Fighting the Good Fight for Climate Change

Fighting the Good Fight for Climate Change

Writer / Ryan Gabbert
Photographer / Michael Durr

For many Hoosiers, climate change is just a buzzword they hear commentators on TV throw back and forth at one another. For the people at Earth Charter Indiana, it has a much more tangible meaning.climate change

For them, climate change and its impending repercussions are at the forefront of their mind and something they work tirelessly to combat.

Earth Charter Indiana (ECI) was founded in 2001 by John Gibson and Jerry King. It was modeled after the Earth Charter declaration at the Peace Palace in The Hague, Netherlands, in 2000, and its mission is clear.

On the front page of its website, it says: “Our focus is on intergenerational action and education in the face of our climate crisis, what we can do to mitigate the crisis and how we can adapt with dignity and resilience.”

Education about this issue is a crucial first step but by itself is not enough. This crisis is not someone else’s problem, nor is it going to get solved on its own. Indiana consistently ranks in the top 10 carbon-emitting states, which contributes to the U.S. being one of the largest carbon emitters in the world.

ECI knows just how important decisive action is in the face of this problem and is a firm believer that solutions are possible but only through cooperation and localized initiatives.

Shannon Anderson has been with ECI since 2015 as their director of advocacy. With a background in biology and in politics, she has a clear perspective on the full scope of the problem.

“It is really easy to overlook Indiana’s importance and significance when you look at the whole world, but everybody needs to understand that you are not responsible for what a country on the other side of the world is doing necessarily, but you are responsible for where you live and your community. That is where you matter and that is where you have connections and that is where your skills translate the best. If you can do it here you can do it anywhere,” Shannon Anderson says.

Anderson and ECI believe that change begins locally and are striving to empower citizens to be the necessary change in their communities.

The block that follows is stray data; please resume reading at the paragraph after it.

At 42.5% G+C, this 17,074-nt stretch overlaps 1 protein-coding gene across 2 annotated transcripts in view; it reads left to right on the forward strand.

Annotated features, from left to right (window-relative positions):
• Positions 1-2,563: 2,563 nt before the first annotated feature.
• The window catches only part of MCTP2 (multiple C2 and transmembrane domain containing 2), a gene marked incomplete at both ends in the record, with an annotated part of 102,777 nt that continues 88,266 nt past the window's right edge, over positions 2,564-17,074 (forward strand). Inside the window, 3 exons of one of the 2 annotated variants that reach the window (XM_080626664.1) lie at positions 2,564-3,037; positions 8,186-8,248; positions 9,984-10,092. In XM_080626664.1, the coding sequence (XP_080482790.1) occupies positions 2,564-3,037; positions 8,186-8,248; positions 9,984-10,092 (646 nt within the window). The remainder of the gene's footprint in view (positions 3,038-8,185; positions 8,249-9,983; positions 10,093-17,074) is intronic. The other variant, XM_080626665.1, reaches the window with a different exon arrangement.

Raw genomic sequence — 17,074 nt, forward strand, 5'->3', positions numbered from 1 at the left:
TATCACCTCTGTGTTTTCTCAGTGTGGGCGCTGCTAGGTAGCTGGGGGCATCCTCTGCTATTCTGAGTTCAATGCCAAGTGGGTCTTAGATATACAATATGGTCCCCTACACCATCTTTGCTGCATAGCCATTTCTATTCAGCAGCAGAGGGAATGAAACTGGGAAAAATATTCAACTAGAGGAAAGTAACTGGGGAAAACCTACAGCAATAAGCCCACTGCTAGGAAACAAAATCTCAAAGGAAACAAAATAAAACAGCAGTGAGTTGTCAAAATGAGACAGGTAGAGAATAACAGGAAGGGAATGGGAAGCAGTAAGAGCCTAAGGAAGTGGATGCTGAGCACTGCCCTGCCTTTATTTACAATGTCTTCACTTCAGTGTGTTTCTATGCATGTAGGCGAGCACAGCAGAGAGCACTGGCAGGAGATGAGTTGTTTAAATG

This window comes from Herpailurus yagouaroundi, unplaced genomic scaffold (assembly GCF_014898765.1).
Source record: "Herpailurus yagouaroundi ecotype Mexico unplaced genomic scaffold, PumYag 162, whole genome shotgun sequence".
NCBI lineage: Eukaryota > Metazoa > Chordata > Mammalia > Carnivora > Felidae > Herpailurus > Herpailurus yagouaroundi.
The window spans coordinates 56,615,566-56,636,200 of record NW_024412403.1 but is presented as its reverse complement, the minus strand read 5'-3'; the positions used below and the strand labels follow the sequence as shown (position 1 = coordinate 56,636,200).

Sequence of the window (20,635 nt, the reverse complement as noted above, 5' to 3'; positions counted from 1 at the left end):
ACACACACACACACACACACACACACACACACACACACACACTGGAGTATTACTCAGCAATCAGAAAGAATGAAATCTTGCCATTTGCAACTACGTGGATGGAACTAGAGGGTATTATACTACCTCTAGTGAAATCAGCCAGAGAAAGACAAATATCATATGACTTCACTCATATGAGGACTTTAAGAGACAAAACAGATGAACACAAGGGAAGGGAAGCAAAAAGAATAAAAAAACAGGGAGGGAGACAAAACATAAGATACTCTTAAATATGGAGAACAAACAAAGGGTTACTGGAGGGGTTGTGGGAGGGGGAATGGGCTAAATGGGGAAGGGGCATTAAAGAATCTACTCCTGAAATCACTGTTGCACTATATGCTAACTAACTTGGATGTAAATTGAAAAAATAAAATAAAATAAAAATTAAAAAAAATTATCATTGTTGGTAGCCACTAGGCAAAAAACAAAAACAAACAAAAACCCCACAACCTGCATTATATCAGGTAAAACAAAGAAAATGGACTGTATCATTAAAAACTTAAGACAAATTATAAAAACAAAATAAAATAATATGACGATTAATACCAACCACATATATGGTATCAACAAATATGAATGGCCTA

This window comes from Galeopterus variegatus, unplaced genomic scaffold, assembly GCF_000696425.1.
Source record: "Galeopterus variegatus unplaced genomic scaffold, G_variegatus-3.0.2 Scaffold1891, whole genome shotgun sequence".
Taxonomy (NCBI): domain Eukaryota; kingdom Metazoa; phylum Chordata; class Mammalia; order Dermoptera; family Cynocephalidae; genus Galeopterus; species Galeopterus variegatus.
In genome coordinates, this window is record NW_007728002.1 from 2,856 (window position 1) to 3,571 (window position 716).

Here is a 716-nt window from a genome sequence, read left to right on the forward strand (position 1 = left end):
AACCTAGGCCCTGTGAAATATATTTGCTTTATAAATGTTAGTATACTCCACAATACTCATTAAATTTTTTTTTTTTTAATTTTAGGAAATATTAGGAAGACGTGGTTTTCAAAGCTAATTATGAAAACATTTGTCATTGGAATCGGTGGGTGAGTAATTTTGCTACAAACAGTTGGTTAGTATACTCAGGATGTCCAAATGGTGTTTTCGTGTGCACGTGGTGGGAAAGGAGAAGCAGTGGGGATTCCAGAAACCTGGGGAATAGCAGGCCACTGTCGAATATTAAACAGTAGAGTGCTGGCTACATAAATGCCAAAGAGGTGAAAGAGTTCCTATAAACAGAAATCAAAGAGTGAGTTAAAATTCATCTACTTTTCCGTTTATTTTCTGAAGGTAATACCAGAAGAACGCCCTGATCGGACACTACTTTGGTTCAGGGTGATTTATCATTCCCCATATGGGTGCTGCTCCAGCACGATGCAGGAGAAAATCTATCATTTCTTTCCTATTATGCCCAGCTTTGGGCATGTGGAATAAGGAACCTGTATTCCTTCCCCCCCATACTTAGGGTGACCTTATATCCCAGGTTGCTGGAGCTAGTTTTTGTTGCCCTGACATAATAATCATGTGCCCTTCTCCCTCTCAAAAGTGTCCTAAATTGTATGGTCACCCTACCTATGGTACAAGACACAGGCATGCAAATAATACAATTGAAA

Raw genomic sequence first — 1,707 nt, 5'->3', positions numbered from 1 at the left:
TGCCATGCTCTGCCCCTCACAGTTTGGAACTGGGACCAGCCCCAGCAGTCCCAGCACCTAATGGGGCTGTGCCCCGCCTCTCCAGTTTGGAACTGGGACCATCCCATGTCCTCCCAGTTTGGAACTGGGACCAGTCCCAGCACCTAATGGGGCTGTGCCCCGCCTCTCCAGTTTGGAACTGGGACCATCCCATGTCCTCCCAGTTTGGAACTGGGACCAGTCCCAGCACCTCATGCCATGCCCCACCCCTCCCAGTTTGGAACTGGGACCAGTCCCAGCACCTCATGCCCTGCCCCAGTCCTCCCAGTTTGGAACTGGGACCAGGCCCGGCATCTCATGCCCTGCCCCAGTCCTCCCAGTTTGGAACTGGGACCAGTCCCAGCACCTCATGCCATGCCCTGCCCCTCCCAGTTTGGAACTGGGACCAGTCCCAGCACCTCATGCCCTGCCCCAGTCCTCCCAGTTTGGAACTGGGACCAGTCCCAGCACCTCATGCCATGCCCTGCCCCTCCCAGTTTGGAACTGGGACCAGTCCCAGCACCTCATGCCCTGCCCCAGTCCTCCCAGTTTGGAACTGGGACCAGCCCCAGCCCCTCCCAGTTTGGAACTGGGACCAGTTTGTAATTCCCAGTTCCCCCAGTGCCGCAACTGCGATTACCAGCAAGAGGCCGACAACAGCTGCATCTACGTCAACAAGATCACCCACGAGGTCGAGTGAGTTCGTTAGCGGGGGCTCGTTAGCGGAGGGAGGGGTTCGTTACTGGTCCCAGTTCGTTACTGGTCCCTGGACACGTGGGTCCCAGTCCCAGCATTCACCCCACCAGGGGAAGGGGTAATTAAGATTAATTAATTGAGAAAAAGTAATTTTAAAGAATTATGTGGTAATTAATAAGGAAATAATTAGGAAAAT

So far, seven Indiana cities have passed “climate recovery resolutions” which will help reduce carbon emissions, increase the use and efficiency of renewable energy and opens the door for future legislation to be passed. These resolutions have been spearheaded by local citizens affiliated with ECI who want to make a difference and more often than not the majority of those involved are high school and middle school students.

climate changeWorking with and educating the youth of Indiana has become a specialty for ECI. It hosts a wide variety of summer camps and programs that place an emphasis on climate change education, sustainable living, creativity and even cooking. The goal of these programs is to give the next generation of Hoosiers the knowledge and skills they need to make a difference, while also having fun.

Jim Poyser, ECI’s Director of Advancement, has made a career out of educating young people and fighting for climate change solutions, so he knows better than anyone the impact that youth can have when they are determined and put their collective minds behind something.

“It’s very difficult to put aside or ignore the concerns of kids when they are talking about their future being imperiled by a deteriorating climate system. You kind of have to listen. And if the kids are not yelling and screaming about it but they are based in science and are being respectful it becomes doubly difficult to ignore them,” Poyser says.

An ECI camp alumni and a great example of this is Ella Comerford-Barnett. Ella is a junior at North Central High School and has been a climate change activist since the age of 11 when she helped start a zero-waste cafeteria project at her school. She hasn’t slowed down since and has recently helped ECI in its quest for climate-friendly legislation at the state house level.

All of the hard work of ECI and its affiliates culminated this February in what is known as SB-335. This was a proposed bill to create the first Indiana Climate Solutions Task Force whose mission was to look at areas to lower emissions and to make Indiana more resilient to climate change. Its creation and development were led by enthusiastic young Hoosiers like Ella who wanted to take action.

Unfortunately, the bill did not get the votes it needed to advance, but that has done nothing to diminish ECI’s commitment for change. It continues to advocate for effective solutions and encourage bipartisan cooperation at the state house so that Hoosiers can grow and prosper for generations to come.climate change

Check out at and look them up on all social media platforms for more information on how to get involved.

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